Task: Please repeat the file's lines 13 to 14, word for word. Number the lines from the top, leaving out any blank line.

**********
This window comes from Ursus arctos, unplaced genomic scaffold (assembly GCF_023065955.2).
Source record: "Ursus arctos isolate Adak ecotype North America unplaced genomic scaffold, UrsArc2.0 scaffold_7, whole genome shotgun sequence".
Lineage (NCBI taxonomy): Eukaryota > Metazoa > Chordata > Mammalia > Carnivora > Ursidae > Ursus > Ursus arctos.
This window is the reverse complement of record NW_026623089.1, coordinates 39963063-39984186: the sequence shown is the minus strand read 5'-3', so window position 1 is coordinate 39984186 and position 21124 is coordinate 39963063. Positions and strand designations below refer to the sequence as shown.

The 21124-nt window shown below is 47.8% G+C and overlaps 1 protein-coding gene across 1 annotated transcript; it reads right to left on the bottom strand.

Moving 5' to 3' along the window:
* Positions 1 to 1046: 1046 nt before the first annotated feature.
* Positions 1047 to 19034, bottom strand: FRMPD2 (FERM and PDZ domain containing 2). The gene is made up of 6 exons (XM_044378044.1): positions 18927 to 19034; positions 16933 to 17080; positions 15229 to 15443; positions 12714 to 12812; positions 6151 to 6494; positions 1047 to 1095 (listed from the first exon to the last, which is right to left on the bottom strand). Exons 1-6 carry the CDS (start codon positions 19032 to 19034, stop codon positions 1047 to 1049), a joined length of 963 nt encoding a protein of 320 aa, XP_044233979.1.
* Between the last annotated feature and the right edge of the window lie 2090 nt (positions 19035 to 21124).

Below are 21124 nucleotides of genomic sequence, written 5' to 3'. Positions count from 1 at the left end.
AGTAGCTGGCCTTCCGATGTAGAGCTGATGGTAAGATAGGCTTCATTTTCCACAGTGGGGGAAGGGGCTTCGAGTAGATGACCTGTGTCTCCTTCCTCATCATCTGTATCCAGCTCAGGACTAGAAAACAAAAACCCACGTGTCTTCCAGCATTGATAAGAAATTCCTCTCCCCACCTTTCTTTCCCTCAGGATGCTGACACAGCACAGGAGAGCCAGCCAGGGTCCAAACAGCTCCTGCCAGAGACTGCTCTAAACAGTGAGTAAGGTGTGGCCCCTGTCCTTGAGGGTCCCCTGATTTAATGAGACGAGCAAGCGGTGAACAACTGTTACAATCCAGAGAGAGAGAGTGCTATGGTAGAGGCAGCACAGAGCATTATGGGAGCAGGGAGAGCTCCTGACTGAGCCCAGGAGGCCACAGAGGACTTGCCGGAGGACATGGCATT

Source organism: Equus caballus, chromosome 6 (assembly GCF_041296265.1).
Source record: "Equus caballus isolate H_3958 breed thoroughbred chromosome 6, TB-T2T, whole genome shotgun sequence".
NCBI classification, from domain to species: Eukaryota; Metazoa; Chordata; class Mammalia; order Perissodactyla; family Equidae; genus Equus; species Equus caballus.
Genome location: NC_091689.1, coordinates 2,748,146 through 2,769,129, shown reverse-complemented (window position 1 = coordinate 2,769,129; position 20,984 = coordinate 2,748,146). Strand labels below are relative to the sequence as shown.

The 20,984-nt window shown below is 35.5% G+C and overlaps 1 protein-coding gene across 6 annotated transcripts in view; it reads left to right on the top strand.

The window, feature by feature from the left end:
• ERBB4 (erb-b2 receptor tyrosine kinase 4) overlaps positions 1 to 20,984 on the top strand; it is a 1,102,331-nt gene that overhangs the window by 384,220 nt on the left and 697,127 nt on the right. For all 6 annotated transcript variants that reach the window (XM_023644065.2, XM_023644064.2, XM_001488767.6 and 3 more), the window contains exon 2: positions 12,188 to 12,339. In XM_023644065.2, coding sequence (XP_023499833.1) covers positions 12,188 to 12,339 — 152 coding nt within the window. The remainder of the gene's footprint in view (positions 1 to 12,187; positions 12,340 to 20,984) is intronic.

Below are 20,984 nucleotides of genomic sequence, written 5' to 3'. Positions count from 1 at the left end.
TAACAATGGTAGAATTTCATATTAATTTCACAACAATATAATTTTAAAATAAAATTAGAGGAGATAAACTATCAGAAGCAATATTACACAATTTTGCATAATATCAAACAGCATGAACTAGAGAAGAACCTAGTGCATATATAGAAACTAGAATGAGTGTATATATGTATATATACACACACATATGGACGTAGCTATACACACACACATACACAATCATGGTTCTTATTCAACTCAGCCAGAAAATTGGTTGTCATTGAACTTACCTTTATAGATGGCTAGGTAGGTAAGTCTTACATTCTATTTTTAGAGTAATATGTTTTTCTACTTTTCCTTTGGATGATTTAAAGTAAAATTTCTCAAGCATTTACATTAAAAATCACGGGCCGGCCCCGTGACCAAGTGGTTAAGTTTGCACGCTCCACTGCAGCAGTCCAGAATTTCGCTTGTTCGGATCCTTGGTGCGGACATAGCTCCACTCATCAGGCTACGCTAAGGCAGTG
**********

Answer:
Source record: "Equus caballus isolate H_3958 breed thoroughbred chromosome 6, TB-T2T, whole genome shotgun sequence".
NCBI classification, from domain to species: Eukaryota; Metazoa; Chordata; class Mammalia; order Perissodactyla; family Equidae; genus Equus; species Equus caballus.